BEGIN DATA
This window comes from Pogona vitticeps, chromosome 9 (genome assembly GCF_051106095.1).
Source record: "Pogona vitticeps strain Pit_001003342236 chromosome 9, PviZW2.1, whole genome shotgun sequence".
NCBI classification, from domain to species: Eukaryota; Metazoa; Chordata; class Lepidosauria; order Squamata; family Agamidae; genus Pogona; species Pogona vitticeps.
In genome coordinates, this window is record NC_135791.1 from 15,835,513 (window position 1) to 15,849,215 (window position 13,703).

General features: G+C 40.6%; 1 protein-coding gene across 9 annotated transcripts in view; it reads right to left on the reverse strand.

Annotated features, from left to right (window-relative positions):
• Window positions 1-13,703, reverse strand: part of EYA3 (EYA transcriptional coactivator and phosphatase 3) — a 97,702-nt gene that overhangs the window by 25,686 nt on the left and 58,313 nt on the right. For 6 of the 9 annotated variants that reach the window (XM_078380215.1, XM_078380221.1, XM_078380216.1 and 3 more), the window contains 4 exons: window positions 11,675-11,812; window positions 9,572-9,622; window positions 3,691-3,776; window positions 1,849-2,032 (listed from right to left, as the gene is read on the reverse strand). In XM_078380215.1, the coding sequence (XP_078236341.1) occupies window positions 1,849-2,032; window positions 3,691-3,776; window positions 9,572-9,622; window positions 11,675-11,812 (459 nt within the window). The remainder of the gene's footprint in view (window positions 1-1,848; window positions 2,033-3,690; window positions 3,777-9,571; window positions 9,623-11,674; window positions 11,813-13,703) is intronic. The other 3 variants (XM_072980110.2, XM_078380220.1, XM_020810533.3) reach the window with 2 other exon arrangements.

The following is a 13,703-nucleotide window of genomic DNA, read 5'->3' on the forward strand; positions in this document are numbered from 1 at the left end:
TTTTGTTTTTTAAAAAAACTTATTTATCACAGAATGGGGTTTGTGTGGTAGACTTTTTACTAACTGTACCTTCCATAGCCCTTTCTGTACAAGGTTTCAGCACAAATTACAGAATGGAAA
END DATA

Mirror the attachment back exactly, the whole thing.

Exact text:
This window comes from Pogona vitticeps, chromosome 9 (genome assembly GCF_051106095.1).
Source record: "Pogona vitticeps strain Pit_001003342236 chromosome 9, PviZW2.1, whole genome shotgun sequence".
NCBI classification, from domain to species: Eukaryota; Metazoa; Chordata; class Lepidosauria; order Squamata; family Agamidae; genus Pogona; species Pogona vitticeps.
In genome coordinates, this window is record NC_135791.1 from 15,835,513 (window position 1) to 15,849,215 (window position 13,703).

General features: G+C 40.6%; 1 protein-coding gene across 9 annotated transcripts in view; it reads right to left on the reverse strand.

Annotated features, from left to right (window-relative positions):
• Window positions 1-13,703, reverse strand: part of EYA3 (EYA transcriptional coactivator and phosphatase 3) — a 97,702-nt gene that overhangs the window by 25,686 nt on the left and 58,313 nt on the right. For 6 of the 9 annotated variants that reach the window (XM_078380215.1, XM_078380221.1, XM_078380216.1 and 3 more), the window contains 4 exons: window positions 11,675-11,812; window positions 9,572-9,622; window positions 3,691-3,776; window positions 1,849-2,032 (listed from right to left, as the gene is read on the reverse strand). In XM_078380215.1, the coding sequence (XP_078236341.1) occupies window positions 1,849-2,032; window positions 3,691-3,776; window positions 9,572-9,622; window positions 11,675-11,812 (459 nt within the window). The remainder of the gene's footprint in view (window positions 1-1,848; window positions 2,033-3,690; window positions 3,777-9,571; window positions 9,623-11,674; window positions 11,813-13,703) is intronic. The other 3 variants (XM_072980110.2, XM_078380220.1, XM_020810533.3) reach the window with 2 other exon arrangements.

The following is a 13,703-nucleotide window of genomic DNA, read 5'->3' on the forward strand; positions in this document are numbered from 1 at the left end:
TTTTGTTTTTTAAAAAAACTTATTTATCACAGAATGGGGTTTGTGTGGTAGACTTTTTACTAACTGTACCTTCCATAGCCCTTTCTGTACAAGGTTTCAGCACAAATTACAGAATGGAAA